The Magnificent Seven
Rarely have so many charismatic actors been used in a film that feels quite as soulless as Antoine Fuqua’s update of The Magnificent Seven.
How did Charles Chaplin get his start on the screen? In 1913 the English comic was on a U.S. tour with a vaudeville troupe when the Keystone Film Company offered him $150 per week. Chaplin signed a contract and took the train to Los Angeles. He acted on camera for the first time in "Making a Living." A critic at The Moving Picture World gushed that the newcomer was "a comedian of the first water, who acts like one of Nature's own naturals."
You can see that historic one-reeler, originally released on February 2, 1914, in "Chaplin At Keystone," a 4-disc DVD set to be released October 26 by Flicker Alley. This L.A.-based outfit lovingly revives silent-era treasures. Their ecent DVDs include "The Italian Straw Hat" (1927) by Rene Clair, and a double bill of the John Gilbert adventures "Monte Cristo" (1922) and "Bardelys the Magnificent" (1926).
"Chaplin At Keystone" offers 35 one- and two-reelers, plus the feature-length comedy "Tillie's Punctured Romance" with Marie Dressler topping the bill. Extras include an animated Chaplin film, an informative booklet by historian Jeffrey Vance, vintage photos and a tour of L.A. shooting locations. Flicker Alley and its collaborators devoted eight years to tracking down prints from international archives to assemble the best versions for digital transfer. Only only title, "Recreation," looks really bad due to deterioration.
Chaplin's garb, gait and glued-on mustache in "Making a Living" reveal that his trademark Tramp was a work-in-progress. The biggest detour from that persona is his turn as a woman in "A Busy Day."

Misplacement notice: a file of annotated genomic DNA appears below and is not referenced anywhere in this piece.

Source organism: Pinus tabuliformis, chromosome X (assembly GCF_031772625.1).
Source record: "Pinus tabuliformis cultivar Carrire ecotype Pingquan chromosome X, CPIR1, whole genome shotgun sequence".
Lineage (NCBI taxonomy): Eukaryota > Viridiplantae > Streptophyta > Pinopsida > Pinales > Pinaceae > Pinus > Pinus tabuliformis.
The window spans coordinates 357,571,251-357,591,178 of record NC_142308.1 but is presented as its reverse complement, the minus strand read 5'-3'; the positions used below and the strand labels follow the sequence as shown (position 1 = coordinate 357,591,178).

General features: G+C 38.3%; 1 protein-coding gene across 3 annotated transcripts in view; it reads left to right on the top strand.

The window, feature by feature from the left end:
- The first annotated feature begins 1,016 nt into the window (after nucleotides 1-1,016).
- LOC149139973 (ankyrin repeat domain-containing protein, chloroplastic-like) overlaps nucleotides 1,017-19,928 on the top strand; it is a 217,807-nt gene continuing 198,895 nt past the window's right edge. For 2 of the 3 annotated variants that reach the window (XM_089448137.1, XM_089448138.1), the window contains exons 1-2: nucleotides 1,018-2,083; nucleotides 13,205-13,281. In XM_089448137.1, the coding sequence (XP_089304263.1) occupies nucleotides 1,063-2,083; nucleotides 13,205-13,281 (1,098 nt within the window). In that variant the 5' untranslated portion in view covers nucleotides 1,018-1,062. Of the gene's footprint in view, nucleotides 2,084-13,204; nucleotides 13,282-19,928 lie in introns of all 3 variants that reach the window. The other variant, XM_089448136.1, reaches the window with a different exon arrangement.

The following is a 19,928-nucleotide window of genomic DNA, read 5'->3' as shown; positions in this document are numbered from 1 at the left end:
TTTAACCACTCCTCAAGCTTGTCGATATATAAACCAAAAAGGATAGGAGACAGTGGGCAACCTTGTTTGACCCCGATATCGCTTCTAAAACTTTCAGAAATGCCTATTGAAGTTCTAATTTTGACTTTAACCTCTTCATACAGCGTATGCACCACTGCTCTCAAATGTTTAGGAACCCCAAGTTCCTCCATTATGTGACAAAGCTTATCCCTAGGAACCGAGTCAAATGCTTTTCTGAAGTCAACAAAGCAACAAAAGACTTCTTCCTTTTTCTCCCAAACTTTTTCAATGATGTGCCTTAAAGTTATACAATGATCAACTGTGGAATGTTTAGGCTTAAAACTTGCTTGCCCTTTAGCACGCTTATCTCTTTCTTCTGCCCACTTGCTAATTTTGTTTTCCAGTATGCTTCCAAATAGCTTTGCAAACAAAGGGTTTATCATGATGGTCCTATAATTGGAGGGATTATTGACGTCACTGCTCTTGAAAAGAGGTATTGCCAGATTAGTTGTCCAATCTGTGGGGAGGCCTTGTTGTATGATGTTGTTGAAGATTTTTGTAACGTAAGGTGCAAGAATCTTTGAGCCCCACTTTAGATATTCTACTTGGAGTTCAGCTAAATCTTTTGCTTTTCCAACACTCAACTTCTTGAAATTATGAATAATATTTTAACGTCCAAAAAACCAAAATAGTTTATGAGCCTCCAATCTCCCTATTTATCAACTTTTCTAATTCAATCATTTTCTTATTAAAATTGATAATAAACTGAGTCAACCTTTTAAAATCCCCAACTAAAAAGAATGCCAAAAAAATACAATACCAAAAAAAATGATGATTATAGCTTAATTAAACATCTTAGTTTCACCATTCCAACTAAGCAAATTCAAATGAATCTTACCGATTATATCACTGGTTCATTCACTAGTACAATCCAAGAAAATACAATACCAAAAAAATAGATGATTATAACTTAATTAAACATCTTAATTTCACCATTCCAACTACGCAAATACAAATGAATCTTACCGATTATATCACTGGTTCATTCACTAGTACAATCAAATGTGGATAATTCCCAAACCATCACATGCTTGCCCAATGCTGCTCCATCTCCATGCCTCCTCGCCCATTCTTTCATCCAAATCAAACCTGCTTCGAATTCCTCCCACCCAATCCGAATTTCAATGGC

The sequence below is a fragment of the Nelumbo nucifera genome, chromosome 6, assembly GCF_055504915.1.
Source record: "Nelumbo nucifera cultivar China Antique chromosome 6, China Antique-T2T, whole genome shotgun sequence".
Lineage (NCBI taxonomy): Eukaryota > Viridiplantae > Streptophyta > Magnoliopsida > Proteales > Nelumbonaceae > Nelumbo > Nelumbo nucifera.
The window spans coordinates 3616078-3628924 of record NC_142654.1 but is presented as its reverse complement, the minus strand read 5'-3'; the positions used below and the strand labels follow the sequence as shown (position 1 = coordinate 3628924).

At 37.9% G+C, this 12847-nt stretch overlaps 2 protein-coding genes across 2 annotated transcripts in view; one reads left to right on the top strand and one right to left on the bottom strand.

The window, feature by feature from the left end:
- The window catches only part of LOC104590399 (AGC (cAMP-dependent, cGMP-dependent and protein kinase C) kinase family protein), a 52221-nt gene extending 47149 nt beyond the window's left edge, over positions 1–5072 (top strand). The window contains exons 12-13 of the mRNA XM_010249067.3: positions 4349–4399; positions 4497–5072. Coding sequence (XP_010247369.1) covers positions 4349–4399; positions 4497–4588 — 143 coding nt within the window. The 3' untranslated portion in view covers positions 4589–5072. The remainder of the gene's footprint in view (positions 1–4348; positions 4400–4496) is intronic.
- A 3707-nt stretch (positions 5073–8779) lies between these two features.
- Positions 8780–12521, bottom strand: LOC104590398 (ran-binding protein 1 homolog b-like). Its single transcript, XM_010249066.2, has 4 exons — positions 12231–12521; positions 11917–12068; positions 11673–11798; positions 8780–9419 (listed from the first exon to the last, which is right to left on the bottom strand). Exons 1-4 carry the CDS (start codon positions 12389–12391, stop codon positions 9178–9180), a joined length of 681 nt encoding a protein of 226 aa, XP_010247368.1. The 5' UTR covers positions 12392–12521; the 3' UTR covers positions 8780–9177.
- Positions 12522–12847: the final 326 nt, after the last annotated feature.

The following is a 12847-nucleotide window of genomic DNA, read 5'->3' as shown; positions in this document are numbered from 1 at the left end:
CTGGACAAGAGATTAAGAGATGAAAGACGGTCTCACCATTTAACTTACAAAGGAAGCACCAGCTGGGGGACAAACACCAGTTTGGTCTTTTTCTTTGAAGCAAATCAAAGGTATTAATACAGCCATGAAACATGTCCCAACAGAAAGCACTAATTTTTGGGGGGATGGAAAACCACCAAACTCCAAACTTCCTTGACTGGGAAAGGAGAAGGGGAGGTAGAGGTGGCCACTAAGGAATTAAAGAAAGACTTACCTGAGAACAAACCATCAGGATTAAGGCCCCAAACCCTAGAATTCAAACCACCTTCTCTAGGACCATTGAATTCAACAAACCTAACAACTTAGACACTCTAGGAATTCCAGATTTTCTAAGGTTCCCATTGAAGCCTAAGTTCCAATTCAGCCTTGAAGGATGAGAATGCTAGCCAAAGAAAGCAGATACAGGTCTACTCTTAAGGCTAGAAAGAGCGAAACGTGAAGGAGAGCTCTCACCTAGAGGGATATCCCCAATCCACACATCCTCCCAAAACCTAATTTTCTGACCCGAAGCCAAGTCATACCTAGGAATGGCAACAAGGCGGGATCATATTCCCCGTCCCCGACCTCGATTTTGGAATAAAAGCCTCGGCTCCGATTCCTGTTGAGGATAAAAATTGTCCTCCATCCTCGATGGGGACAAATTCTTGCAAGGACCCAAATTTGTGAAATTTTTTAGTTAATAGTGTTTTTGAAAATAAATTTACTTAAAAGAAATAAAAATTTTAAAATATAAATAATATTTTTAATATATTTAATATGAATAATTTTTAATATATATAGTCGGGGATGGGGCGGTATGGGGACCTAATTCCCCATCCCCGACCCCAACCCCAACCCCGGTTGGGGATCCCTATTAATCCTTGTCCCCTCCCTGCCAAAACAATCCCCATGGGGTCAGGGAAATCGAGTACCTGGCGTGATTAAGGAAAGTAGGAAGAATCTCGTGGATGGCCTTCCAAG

Keystone Film Company was an assembly line of slapstick. Kicking backsides, stumbling on staircases and watery dunkings and hosings recur as schticks. The preferred way to topple an opponent– when there's no brick at hand to hurl at his head– is putting your hand on his face and shoving him backwards. Chaplin's boss, Mack Sennett, lessened Keystone's usual pie-tossings and madcap chases when framing his new phenom. "Anything that diverts the camera's eye from Chaplin himself is likely to be a waste of celluloid," he later wrote his memoir.
"The tramp's reactions to a situation were often more interesting than the situations themselves," writes Vance in his essay "Chaplin at Keystone: The Tramp is Born." Sennett let Chaplin start directing, for a $25 bonus, but it's not so easy to see his hand in those uncredited two-reelers. Cinefiles can better track Chaplin's mature technique in the out-takes unearthed in the 1983 documentary "Unknown Chaplin: The Master at Work," narrated by James Mason.
In his 1964 autobiography, Chaplin claimed: "All I need to make a comedy is a park, a policeman and a pretty girl." The benches, shrubs and lake of Echo Park, located five blocks from the Keystone studio, are repeated locales. In a couple films Chaplin goes to the movies. In "Those Love Pangs" he gets tossed through the screen. Several comedies are even staged in film studios. Others are set at actual public events where Keystone cast actors with movie cameras to play newsreel cameramen.
In character, Chaplin ruins shot after shot of a mock crew in "Kid Auto Races at Venice, Cal." Scanning faces in the background, Vance interprets the crowd's visible reaction to Chaplin's punking, circa 1914: "In those brief moments of discovery, recorded for posterity, a comedic revolution was born."
In "A Film Johnnie," where Chaplin sparks havoc at "Keystone," a fleeting detail mystifies: a member of the film-in-the-film crew holds a sign reading "Good Scene" with a swastika in each of its four corners.
Chaplin left Keystone after a year. The Essanay Film Manufacturing Company contracted him for $1,250 per week in 1915. In Chicago he shot his first Essanay film, titled "His New Job" and set in a film studio named "Lockstone." "The Tramp," made later that year at Essanay's California studio, announced the arrival of the international icon nurtured at Keystone.
Bill Stamets is a Chicago teacher and free-lance writer.
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